The Webb Telescope’s Faraway Revelations, and Earth’s Here-and-Now Challenges
The following is an excerpt from a Sustain What blog post. Check out the full post.
You likely have seen some of the stunning imagery that was unveiled yesterday by NASA and the Space Telescope Science Institute. You can download and explore five images and an enormous amount of related content at webbtelescope.org.
I ran a pop-up Sustain What webcast of the livestreamed event that you can watch here if you missed it:
The Webb Telescope, like Hubble before it, is mind blowing on several levels, both as a technical achievement and for the bravura nature of the decades-long policy, funding and scientific push required to sustain such grand projects. Read “Telescope Time Machine” by my Bulletin colleague David Kerley for that back story, centered on James Webb. Kerley also posted on the technical aspects of the satellite’s orbit that make all of this possible.
The first batch of images, as yesterday’s NASA event and an earlier teaser made clear, are breathtaking in at least three ways: for their scientific significance, for the sheer aesthetic wow factor, and for the sense of wonder and humility they engender.
During the event, project scientist Klaus Pontoppidan explained how a years-long process winnowed 70 proposed targets to this handful “that would create the most beautiful images, highlight the four science instruments and highlight the main science themes for Webb.” Yes, there’s salesmanship at NASA, as at every agency.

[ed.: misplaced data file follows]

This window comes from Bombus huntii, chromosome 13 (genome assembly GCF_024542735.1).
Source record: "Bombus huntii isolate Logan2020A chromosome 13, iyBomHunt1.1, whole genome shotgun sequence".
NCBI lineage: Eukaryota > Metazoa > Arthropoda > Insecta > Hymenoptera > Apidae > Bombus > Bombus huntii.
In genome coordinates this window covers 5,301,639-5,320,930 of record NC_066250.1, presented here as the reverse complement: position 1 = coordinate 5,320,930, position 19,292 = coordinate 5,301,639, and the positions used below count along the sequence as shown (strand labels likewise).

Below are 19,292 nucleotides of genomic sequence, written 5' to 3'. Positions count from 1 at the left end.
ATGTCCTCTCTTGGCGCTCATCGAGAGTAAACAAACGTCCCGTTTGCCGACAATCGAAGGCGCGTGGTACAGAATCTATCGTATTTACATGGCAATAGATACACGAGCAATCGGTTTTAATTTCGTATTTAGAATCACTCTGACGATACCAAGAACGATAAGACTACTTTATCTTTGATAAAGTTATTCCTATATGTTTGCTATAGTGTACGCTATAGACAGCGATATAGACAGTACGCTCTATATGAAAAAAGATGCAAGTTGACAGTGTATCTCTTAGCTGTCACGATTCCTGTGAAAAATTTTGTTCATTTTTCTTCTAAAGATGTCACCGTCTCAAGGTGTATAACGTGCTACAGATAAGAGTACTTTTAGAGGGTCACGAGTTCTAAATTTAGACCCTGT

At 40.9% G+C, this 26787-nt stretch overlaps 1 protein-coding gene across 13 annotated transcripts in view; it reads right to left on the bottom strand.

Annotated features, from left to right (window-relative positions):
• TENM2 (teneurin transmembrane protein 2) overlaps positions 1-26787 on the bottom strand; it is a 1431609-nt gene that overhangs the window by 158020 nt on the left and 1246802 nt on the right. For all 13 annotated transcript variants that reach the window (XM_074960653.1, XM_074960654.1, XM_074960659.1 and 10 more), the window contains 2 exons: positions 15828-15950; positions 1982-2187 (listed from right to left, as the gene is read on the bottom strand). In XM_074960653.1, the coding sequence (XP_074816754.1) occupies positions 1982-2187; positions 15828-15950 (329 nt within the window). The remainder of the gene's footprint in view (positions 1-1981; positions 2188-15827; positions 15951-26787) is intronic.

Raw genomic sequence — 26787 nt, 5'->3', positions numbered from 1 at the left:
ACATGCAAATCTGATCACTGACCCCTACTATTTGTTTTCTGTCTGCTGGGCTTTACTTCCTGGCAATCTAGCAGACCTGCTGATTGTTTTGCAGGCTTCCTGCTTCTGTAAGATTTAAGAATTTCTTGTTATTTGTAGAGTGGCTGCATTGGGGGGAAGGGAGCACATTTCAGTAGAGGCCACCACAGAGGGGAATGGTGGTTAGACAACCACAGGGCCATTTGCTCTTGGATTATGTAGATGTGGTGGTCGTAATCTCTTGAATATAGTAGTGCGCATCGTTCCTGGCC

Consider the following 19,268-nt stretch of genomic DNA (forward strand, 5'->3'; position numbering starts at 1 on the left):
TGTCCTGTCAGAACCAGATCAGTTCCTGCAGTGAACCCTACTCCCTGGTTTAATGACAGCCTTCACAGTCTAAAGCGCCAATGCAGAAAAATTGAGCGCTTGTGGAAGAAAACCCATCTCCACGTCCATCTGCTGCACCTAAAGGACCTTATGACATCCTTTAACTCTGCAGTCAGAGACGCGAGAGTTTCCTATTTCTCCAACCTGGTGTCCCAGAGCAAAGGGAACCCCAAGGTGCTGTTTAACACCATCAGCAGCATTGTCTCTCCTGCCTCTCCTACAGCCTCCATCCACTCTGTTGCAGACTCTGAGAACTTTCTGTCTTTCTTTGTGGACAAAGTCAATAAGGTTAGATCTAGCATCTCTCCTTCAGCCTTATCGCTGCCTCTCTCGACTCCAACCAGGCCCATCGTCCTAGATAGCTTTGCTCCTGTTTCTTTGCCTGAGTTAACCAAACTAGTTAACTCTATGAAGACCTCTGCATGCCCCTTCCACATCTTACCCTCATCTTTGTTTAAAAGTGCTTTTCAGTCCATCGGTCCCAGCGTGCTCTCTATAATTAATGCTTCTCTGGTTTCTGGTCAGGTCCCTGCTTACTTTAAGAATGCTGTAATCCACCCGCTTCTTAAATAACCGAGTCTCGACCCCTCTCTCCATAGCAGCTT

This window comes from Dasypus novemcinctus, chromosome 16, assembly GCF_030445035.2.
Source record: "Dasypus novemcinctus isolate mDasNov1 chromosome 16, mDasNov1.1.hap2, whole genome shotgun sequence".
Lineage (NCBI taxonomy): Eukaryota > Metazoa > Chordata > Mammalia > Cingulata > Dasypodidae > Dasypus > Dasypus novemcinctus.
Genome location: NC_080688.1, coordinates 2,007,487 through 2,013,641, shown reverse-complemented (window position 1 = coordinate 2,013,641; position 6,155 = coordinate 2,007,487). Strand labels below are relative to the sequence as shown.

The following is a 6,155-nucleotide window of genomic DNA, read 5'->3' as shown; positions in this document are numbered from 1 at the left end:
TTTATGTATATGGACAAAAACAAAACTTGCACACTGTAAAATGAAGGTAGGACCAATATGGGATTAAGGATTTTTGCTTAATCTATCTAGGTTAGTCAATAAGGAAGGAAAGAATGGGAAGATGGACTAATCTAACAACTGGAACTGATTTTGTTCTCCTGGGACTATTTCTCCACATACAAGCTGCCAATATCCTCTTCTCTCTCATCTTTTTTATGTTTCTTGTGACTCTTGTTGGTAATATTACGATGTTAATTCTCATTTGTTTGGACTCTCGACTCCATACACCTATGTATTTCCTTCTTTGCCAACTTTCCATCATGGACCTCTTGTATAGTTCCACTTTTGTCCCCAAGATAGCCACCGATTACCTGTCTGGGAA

But this really is a profound new frontier mission taking humans back in time and far away with unprecedented detail and data.
It’s clear that the hundreds of scientists running and contributing to this mission and the related research efforts are not just here for the intellectual challenge.
Below is a pair of images that convey what I see as two complementary components of the space agency’s mission: understanding and protecting the home planet and driving fundamental discovery of the world beyond Earth orbit. The image of pre-war Kiev at left was taken and tweeted in 2017 by NASA astronaut Randy Bresnik from the International Space Station. At right is Webb’s First Deep Field image, revealing a gallery of galaxies some 4.8 billion light-years from Earth.
My reporting on NASA has mainly focused over the decades on the instruments and initiatives pointed back at the home planet, not up. Both missions are necessary to building a sustainable future, to my mind.
Read the rest of the post here.
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